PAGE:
Not disimilar to Lucy Edge’s Yoga School Drop Out, Carla McKay’s The Reluctant Yogi is an account of her relationship with yoga and how it first came about. Separated from a husband she was to later reconcile with, McKay takes up yoga following the recommendation from a friend and, despite her initial reluctance, soon finds herself a fan of the practise.
Part memoir, part guide, much of The Reluctant Yogi looks at the benefits one can expect from regular practise – from improved flexibility and muscle strength, to lower stress levels and better sleep. Such is backed up by numerous studies, on which McKay touches upon throughout the narrative, and it is clear that the author has done extensive research into both the history and practise of yoga in order to provide her reader with a clear, informative guide into a practise many know little about.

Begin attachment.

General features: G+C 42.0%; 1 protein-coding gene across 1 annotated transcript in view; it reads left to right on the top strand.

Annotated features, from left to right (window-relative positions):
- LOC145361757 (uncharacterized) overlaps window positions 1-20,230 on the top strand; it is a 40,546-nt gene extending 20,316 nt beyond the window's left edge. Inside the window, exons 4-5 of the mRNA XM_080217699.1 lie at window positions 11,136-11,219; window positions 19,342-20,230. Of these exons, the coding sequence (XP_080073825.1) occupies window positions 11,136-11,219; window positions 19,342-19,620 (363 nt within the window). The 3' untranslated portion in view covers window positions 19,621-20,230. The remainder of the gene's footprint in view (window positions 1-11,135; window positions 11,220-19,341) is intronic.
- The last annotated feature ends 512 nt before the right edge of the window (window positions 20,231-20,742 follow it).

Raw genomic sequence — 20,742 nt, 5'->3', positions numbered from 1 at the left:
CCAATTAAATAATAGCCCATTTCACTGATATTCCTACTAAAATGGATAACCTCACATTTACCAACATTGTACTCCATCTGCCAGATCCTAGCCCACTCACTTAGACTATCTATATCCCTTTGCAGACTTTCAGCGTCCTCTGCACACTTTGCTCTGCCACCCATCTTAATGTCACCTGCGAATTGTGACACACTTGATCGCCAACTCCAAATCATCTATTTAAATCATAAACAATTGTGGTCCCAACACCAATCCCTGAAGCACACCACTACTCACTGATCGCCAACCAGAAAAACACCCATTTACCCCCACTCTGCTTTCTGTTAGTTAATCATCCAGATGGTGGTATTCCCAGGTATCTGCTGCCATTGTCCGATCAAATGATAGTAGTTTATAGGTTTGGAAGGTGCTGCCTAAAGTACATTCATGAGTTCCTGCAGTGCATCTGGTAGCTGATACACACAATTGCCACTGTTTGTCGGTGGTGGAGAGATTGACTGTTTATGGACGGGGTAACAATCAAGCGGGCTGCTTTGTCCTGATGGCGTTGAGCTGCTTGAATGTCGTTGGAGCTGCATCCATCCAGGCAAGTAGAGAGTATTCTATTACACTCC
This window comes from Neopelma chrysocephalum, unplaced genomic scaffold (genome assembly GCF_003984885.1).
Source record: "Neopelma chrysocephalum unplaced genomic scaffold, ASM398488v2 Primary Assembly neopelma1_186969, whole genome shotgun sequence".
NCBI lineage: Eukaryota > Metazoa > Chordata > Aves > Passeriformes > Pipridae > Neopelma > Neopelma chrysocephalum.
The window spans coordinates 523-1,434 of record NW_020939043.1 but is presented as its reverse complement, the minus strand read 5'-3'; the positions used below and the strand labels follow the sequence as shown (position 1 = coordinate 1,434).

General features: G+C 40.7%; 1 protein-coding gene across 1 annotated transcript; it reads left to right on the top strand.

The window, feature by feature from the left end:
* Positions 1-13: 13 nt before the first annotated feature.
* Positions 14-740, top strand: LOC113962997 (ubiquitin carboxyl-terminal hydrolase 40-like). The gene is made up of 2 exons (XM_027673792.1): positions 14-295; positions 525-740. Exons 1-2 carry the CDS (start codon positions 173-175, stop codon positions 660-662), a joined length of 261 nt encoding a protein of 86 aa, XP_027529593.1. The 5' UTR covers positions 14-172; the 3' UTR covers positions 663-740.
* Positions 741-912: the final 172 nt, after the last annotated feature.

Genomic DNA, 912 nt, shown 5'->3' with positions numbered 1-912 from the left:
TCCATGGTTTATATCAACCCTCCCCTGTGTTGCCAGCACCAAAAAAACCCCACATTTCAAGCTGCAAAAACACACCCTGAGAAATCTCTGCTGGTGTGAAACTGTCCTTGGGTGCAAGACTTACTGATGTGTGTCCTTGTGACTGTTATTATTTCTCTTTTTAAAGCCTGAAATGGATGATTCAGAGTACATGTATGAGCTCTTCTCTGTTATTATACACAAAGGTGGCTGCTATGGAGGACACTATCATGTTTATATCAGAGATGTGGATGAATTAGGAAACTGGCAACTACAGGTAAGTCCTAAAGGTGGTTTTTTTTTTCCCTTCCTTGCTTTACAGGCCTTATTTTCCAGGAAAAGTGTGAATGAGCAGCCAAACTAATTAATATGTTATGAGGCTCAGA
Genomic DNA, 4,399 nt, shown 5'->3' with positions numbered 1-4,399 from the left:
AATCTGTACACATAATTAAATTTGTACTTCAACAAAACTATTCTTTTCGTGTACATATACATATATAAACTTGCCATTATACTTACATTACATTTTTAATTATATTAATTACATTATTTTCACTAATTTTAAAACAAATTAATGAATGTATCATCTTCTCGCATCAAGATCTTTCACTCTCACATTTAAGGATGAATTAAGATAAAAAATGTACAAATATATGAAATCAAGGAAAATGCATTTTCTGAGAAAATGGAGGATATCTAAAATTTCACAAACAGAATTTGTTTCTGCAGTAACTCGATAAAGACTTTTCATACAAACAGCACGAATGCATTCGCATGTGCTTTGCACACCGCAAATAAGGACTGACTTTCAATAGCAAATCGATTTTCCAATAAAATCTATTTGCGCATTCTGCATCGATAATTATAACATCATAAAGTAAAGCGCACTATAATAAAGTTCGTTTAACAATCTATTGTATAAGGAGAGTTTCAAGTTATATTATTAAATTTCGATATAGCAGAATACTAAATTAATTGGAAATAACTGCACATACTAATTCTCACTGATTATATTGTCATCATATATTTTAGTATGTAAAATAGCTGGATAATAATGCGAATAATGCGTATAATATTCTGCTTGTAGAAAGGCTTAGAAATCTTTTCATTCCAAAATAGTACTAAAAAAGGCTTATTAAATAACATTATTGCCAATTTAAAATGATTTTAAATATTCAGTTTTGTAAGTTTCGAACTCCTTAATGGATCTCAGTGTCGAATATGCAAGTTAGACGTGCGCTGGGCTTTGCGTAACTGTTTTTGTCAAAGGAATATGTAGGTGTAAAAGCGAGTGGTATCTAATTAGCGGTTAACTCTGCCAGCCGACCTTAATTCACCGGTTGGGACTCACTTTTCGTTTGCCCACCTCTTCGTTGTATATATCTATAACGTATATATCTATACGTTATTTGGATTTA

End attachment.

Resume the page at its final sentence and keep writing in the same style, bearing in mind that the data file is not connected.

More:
The more I practise, indeed the more I learn about yoga and the more stories I read, the clearer it becomes that the reasons people have for taking it up are as varying and wide-spread as the wealth of poses involved in the practise. The one thread, however, that seems commonplace among yogis, is that yoga is much more of a lifestyle choice than simply weekly class at a local gym. Both inspiring and informative, McKay’s The Reluctant Yogi is a great read for anyone interested in yoga, however accomplished in their practise they might be.